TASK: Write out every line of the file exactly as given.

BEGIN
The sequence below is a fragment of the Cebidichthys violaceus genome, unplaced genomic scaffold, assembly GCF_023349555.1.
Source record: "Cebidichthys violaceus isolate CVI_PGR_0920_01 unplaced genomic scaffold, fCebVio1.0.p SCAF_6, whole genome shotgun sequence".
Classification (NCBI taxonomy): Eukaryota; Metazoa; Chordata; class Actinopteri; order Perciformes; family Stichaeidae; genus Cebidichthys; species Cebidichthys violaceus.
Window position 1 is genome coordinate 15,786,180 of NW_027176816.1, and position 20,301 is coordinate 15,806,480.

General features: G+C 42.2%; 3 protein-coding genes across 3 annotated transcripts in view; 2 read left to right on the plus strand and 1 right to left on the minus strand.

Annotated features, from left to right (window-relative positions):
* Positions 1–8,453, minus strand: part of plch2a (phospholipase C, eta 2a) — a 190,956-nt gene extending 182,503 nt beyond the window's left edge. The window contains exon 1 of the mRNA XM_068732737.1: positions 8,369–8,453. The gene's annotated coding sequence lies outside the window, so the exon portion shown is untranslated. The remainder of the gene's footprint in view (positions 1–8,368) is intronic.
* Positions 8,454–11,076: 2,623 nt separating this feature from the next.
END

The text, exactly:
The sequence below is a fragment of the Cebidichthys violaceus genome, unplaced genomic scaffold, assembly GCF_023349555.1.
Source record: "Cebidichthys violaceus isolate CVI_PGR_0920_01 unplaced genomic scaffold, fCebVio1.0.p SCAF_6, whole genome shotgun sequence".
Classification (NCBI taxonomy): Eukaryota; Metazoa; Chordata; class Actinopteri; order Perciformes; family Stichaeidae; genus Cebidichthys; species Cebidichthys violaceus.
Window position 1 is genome coordinate 15,786,180 of NW_027176816.1, and position 20,301 is coordinate 15,806,480.

General features: G+C 42.2%; 3 protein-coding genes across 3 annotated transcripts in view; 2 read left to right on the plus strand and 1 right to left on the minus strand.

Annotated features, from left to right (window-relative positions):
* Positions 1–8,453, minus strand: part of plch2a (phospholipase C, eta 2a) — a 190,956-nt gene extending 182,503 nt beyond the window's left edge. The window contains exon 1 of the mRNA XM_068732737.1: positions 8,369–8,453. The gene's annotated coding sequence lies outside the window, so the exon portion shown is untranslated. The remainder of the gene's footprint in view (positions 1–8,368) is intronic.
* Positions 8,454–11,076: 2,623 nt separating this feature from the next.